“Bad Intentions” is the perfect moniker for a fighter that has made a habit of dismantling most of his opponents by any means possible in less than ninety seconds. Despite his nickname, Marcus Edwards has nothing but good intentions for his life and his career.

Edwards, originally from California, trains under the tutelage of former kickboxer Marc Montoya out of Factory X Muay Thai in Englewood, Colo.  The 23-year-old phenom went 11-0 as an amateur, finishing ten of his opponents in the first round with only one fight going to decision.

Edwards opened his pro career with his first fight under the Factory X team, and it didn’t go exactly as he wanted it to.  He dropped a decision to Justin Gaethje, which hurt a bit, but it was a great learning experience for the young fighter.

“I learned a lot,” said Edwards in an exclusive interview with The MMA Corner.  “Not so much my game, but my listening to my coaches and believing in myself as a pro and a five-minute fighter, instead of just three minutes.  I learned that I can fight three five-minute rounds from bell-to-bell, and still have energy at the end to keep pushing.  I learned to not hold back.  My first pro fight, I held back a little.  It was my first fight that I went against my game plan and didn’t listen to my coaches.  I learned that I need to stay calm and collected and listen to my coaches.”

Although the loss was his first, which is always a tough one, Edwards understands that he could have done better.

“I just had a lack of trust, because I just came to this team after leaving another team,” Edwards admitted. “I had just left before my first pro fight.  After that loss, my new team just supported me and brought me right back and showed that they loved and cared and were through me for thick and thin.  These are my friends away from my family.”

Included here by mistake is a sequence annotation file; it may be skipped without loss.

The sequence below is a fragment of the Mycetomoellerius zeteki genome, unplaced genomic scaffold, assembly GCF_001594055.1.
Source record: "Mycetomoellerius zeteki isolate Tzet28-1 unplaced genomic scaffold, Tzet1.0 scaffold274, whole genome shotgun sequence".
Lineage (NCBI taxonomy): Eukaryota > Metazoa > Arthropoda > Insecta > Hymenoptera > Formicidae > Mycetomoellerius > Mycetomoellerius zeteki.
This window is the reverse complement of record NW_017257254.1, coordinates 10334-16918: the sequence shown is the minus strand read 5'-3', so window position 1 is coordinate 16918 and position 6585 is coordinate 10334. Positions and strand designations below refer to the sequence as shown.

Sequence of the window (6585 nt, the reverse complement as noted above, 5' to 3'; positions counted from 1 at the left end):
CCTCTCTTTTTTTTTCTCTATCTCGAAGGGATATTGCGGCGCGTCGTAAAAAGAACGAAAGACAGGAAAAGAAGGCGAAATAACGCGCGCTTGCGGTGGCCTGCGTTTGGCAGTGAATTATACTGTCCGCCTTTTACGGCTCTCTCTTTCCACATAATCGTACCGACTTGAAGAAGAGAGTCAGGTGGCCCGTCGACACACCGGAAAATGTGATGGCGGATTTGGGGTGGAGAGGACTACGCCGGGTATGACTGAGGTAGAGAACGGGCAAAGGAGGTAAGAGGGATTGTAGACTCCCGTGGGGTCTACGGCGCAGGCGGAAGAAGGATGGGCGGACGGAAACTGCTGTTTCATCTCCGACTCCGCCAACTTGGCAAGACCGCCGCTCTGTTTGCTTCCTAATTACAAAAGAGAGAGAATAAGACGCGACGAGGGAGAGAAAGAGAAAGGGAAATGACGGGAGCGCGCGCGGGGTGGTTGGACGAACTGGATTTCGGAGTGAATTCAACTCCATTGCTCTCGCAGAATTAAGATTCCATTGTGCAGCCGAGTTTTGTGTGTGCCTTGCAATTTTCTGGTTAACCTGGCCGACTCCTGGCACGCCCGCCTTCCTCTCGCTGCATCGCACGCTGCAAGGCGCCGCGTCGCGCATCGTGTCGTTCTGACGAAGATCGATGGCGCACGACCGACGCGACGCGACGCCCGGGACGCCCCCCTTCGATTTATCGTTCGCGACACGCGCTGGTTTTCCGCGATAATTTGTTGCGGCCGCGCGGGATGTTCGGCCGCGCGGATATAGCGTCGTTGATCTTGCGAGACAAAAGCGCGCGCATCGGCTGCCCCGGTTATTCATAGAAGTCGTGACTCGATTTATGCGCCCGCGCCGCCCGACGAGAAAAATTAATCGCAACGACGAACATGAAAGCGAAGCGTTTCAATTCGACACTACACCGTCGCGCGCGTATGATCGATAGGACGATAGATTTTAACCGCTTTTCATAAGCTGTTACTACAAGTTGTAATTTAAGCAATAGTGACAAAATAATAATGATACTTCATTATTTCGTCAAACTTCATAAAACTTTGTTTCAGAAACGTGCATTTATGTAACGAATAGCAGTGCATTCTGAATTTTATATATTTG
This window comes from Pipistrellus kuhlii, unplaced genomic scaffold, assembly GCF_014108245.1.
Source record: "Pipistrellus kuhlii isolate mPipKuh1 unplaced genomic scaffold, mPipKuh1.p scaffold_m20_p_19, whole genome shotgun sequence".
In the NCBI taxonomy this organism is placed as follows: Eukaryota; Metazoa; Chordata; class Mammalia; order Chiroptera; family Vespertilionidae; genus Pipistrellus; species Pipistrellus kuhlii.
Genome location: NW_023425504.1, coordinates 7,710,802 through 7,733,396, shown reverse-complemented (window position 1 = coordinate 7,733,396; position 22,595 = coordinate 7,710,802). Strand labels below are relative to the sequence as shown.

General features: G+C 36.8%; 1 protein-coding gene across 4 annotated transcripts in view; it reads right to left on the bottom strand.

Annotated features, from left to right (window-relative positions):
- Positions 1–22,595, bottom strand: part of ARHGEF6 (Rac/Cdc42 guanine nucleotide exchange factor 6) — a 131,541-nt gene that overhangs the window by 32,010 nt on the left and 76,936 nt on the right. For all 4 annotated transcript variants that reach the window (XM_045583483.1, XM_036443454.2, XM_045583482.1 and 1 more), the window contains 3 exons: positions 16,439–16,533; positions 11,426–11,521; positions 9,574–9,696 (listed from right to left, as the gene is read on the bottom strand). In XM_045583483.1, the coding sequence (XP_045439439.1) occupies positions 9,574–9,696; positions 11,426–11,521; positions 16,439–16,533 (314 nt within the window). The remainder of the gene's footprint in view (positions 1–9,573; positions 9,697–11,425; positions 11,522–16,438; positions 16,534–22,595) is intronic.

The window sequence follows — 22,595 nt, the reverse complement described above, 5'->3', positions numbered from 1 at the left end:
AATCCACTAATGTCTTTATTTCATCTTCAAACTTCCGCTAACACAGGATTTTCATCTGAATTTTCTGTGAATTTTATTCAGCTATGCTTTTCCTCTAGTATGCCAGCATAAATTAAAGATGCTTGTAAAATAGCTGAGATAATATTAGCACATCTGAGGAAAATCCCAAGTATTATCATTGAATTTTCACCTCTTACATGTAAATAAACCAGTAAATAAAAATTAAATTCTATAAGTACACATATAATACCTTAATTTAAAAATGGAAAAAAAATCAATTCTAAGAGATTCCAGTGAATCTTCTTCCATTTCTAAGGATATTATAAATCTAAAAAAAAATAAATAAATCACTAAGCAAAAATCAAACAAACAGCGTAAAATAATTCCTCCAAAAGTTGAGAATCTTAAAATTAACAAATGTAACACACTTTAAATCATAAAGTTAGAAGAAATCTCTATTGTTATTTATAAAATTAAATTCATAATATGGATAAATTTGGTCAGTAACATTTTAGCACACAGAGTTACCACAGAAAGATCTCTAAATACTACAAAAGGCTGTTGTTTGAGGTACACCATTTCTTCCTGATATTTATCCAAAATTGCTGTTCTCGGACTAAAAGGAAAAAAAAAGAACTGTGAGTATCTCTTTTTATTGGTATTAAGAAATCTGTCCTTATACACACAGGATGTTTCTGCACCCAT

Most of Edwards’ family is in the San Bernardino Valley in California.  While it is not always easy being away from family, he has made a great home in Colorado with a very supportive team at Factory X.

By his second pro fight, Edwards had begun to build those familial bonds with his new team and coaches, and the outcome was much different.  His second fight was against Dustin Center, which Edwards won decisively with a second-round knockout.

“We knew he was a wrestler and was going to come out and take me down, so we just wanted to play around there,” Edwards explained.  “We wanted to see where I was as a well-rounded mixed martial artist and not just a stand-up fighter.  You know, fight the wrestler and see where he goes and see where I’m at with my wrestling as an MMA fighter.  I learned that going against a strong wrestler I am still dominant with my athletic ability and my different transitioning and hip movements.”

After one round of feeling his wrestling-based opponent, Edwards took advantage of what he’s good at, and it paid off big time.

“I expected to go a little bit longer into the second round, but I ended up hitting with a straight left and he went down,” the young fighter said.  “It was an exciting thing to just hurry up and finish and get it done with.”

And get it done, he did.

So, now, at only 23, Edwards is 1-1 as a pro and 11-0 as a amateur.  His next fight is this Saturday at Sparta Combat League: Supremacy in Denver.  He will be facing Robert Simmons, another 23-year-old that fights out of Greeley, Colo.  Simmons is 2-2 as a pro and has not fought since 2010.

“I don’t really know too much about him,” Edwards confessed. “I know he’s coming off a two-year break from an injury.  I know he’s a stand-up guy.  His brother’s also a stand-up guy.  His brother’s been fighting a lot.  I know he’s a kickboxer.  I’m a well-rounded fighter, so I don’t worry about what he’s good at.  I’m a good fighter, and I’m just going to go in there and fight my fight.  He’s fighting me, I’m not fighting him.  I’m going to fight my fight, not his.”

One thing’s for sure, Edwards may be a nice guy with bad intentions, but his ability to impose his will is his biggest asset, and this fight should be no different than the majority of his other battles.  But, as far as he’s concerned, if it does go the distance, it doesn’t bother him.